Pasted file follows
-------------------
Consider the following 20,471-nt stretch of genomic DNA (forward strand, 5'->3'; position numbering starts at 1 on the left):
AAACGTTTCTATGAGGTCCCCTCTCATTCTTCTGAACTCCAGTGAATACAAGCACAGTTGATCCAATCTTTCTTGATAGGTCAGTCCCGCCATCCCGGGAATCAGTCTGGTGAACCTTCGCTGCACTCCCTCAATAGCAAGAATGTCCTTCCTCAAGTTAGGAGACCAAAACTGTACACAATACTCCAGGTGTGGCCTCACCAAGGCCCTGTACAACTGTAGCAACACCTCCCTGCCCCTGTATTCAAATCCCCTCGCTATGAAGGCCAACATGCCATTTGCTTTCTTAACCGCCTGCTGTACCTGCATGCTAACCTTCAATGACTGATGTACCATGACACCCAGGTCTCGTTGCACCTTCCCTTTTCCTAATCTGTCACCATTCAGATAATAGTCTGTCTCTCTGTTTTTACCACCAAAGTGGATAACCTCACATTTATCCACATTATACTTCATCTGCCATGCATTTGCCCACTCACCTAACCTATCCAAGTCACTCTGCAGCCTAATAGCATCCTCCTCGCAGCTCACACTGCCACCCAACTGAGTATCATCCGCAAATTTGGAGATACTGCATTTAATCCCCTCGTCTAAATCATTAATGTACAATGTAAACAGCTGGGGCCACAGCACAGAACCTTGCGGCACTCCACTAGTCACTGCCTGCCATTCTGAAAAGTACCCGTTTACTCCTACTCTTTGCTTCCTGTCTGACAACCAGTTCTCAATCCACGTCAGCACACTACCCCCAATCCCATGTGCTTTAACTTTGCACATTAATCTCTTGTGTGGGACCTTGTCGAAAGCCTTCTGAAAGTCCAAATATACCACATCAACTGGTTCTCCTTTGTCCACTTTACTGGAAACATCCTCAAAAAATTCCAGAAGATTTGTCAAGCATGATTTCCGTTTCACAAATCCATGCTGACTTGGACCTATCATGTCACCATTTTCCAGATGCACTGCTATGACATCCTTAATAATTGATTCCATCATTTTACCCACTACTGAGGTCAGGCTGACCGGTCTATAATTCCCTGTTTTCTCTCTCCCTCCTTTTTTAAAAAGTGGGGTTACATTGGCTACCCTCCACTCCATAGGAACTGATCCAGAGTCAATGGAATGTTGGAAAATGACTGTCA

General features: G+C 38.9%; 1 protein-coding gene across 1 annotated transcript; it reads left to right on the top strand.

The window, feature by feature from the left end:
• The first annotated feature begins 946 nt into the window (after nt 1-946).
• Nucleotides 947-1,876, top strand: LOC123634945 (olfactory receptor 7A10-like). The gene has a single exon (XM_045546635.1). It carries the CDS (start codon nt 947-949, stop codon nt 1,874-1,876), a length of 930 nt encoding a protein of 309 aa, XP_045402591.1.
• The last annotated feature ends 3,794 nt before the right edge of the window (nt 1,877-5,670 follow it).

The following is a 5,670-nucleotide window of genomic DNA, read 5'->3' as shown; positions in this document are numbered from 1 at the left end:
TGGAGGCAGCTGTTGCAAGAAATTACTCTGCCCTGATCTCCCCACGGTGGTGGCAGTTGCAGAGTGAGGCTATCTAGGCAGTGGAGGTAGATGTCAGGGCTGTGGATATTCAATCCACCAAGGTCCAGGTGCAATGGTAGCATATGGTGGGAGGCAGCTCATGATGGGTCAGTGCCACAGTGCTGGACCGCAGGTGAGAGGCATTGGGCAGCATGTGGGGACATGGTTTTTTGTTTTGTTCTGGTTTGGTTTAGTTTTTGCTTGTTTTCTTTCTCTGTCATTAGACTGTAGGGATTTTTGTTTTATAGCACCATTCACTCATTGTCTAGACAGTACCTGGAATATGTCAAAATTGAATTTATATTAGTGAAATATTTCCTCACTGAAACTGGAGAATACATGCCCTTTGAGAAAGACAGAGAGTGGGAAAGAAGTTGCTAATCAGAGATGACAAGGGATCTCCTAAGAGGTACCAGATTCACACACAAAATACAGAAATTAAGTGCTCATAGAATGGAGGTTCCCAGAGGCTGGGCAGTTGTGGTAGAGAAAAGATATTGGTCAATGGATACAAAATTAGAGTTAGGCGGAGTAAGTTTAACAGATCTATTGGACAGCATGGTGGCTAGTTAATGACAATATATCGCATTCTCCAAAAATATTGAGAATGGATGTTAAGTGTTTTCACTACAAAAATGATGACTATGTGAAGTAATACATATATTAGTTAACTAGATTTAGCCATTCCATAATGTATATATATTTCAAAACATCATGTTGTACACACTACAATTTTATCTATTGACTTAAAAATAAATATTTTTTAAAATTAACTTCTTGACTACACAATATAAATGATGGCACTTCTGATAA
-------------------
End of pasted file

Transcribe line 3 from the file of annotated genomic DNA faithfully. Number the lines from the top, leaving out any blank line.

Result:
General features: G+C 38.9%; 1 protein-coding gene across 1 annotated transcript; it reads left to right on the top strand.